The near exclusive focus on configurations of territorial sovereignty was the focus not only of the LTTE but also of many groups committed to a political solution – in fact, the very concept of a political solution was equated with constitutional frameworks for territorial devolution.  This was sometimes driven by a series of problematic homologies between ethnic identity and interest, interest and political representation.  The resulting interventions served to further marginalize those issues (such as class) that were not captured by the devolution agenda.  Concomitantly, it also further marginalized groups (such as hill-country Tamils) who were victims of a vicious majoritarianism, but whose situation was unlikely to be radically transformed by devolution to the North and East.   Thus while many worked diligently towards a political solution, the assumptions that shaped their vision were limited and regressive.  Moreover it spurred an approach that may well have been self-defeating because it defeated more transformative agendas and thwarted solidarities with groups and issues that were not addressed by the contours of territorial sovereignty alone.

The problem was not only ethnic or regional parochialism, however; it was also a statist understanding of politics.  With constitutionalism occupying a privileged political space, many embraced sovereignty, and the notion that getting the macro power-sharing formula right would be the key to everything else below.  The lofty heights of constitutionalism and a renegotiated definition of statehood would deliver inter-ethnic justice. Statism is not merely an academic mistake; this impoverished vision of justice bears some responsibility for the disempowering of citizens, the erosion of the space for dissent and the diminishing of alternative political futures.

To examine the issues at stake, we may want to consider territorial sovereignty and citizenship as twin preoccupations that have dominated the politics of constitutional engagement in Sri Lankan.  The former brought  with it a focus on federalism and alternative constitutional approaches to power-sharing; the latter has involved a focus on associational rights, distributive justice, civil liberties, limits on the abuse of power and a host of other matters that are critical to an empowered citizenry.  It should be underscored that these are not alternative but complementary preoccupations.  This is hardly a new point for many readers.  However through the past several decades, the majority of past political interventions seeking to address the ethnic problem have focused disproportionately on proposals for devolution as the sine qua non of advancing inter-ethnic justice.  Even when we have had a wide ranging set of constitutional proposals on the table (the PA proposals of ’95 and 2000 for instance), much of the discussion at that time assessed those proposals’ relevance to ‘solving’ the ethnic conflict by focusing overwhelmingly on the provisions for regional autonomy (rather than how different constitutional provisions empowered or disempowered social movements or impacted questions of distribution and redistribution).  To the extent that it neglected or crowded out questions of citizenship, the focus on devolution may have not been part of the solution but part of the problem.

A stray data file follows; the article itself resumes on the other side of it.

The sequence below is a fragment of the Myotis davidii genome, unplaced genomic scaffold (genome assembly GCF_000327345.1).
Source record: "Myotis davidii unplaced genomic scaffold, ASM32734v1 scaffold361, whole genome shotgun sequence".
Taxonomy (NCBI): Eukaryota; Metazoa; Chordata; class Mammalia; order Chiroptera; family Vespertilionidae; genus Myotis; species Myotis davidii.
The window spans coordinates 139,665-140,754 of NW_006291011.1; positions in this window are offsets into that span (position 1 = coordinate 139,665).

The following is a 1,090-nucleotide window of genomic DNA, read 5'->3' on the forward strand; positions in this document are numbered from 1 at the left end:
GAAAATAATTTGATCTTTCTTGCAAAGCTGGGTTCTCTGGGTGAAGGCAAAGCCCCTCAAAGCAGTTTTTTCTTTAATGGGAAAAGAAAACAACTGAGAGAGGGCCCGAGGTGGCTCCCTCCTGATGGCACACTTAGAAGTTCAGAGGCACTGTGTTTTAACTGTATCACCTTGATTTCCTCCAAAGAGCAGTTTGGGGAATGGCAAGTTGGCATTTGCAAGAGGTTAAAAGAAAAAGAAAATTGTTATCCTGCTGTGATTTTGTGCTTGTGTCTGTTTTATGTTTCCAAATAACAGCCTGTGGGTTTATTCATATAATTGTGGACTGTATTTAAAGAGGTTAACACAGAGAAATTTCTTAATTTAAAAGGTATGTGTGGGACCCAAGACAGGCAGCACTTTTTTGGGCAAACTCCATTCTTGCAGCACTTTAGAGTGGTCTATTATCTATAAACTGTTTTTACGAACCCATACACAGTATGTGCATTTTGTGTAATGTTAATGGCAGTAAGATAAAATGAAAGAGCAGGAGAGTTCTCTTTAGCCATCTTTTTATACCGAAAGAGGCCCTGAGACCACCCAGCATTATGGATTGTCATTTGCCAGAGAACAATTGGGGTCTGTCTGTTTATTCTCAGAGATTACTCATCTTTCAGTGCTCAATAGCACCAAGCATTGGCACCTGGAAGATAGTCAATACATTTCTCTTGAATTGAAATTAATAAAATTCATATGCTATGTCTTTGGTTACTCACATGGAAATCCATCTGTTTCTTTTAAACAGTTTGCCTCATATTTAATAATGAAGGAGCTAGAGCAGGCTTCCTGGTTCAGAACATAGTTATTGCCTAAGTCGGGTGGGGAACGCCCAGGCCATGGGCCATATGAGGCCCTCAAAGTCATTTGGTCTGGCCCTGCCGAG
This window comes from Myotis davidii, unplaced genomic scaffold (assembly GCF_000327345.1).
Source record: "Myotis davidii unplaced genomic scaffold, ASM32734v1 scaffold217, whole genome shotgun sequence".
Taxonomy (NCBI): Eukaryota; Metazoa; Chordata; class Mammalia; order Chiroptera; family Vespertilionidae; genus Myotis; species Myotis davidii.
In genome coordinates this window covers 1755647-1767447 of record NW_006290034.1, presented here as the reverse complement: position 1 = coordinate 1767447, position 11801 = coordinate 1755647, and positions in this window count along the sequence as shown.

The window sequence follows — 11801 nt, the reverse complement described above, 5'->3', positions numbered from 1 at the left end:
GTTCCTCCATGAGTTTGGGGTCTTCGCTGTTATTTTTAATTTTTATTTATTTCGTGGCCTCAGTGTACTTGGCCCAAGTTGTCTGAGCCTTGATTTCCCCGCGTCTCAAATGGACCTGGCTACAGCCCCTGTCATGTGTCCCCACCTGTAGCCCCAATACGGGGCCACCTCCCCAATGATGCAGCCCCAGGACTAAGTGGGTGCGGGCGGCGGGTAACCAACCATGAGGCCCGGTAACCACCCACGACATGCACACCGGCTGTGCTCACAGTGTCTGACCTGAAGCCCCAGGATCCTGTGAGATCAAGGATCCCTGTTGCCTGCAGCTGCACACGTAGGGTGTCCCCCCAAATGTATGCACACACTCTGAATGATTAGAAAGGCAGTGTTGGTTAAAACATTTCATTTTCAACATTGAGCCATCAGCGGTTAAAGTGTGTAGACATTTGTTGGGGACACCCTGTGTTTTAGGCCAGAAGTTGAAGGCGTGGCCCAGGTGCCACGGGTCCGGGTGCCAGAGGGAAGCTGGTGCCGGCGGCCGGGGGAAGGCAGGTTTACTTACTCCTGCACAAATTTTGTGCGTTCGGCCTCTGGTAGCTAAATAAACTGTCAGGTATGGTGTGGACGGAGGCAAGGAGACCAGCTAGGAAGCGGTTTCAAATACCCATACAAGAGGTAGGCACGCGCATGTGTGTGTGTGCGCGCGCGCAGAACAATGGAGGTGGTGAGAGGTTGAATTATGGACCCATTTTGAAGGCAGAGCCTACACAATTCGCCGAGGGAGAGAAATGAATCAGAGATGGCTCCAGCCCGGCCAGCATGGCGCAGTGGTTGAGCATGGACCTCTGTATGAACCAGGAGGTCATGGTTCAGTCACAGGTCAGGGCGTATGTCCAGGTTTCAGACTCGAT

If our history to date hadn’t already made this evident, the Rajapakse regime has made it clear that approaching the domain of devolution and the domain of citizenship as such separate spheres entails the defeat of progressive forces on both fronts.  Anyone interested in a just approach to the ethnic conflict and its legacies has to also be focused on the everyday issues regarding citizenship.   All Sri Lankans have borne the cost of seeing issues related to federalism or regional autonomy as minority issues or ‘Tamil’ issues, and issues such as labor rights, free speech claims or land rights as ‘Sri Lankan’ issues.  The legal and political terrain of the PTA and high security zones offer the most pointed evidence about the continuities between the “micro” politics of the everyday, and the “macro” politics regarding territorial sovereignty.   However, these continuities surface constantly in quotidian political and legal struggles.  For instance, just a few days ago an indigent, mostly Muslim community in Slave Island were rendered homeless when the Defense department ordered the bulldozing of their homes, shanties that Gotabhaya Rajapakse had declared an ‘eye sore’ – these are issues about inter-ethnic justice in the most significant sense.  Even if there was a federal solution for the North and East, these families will remain vulnerable to the abuse of power – not only because they are Muslims (although this greatly exacerbates their vulnerability), but also because they live in a country where the political space of all citizens to resist such abuse has become much diminished.

A focus of the kind we have discussed here entails recalibrating our political imagination towards change that Roberto Unger has called “incremental but radical.”  We cannot postpone the challenges of citizenship till we achieve federalism, the 13th Amendment or any alternative horizon of devolution.  If we don’t critically rethink past approaches, like Sisyphus, we will be condemned to the eternal task of struggling to take a boulder up the hill that will roll down towards the depths of hell; it will take us with it, again and again.

End of War Special Edition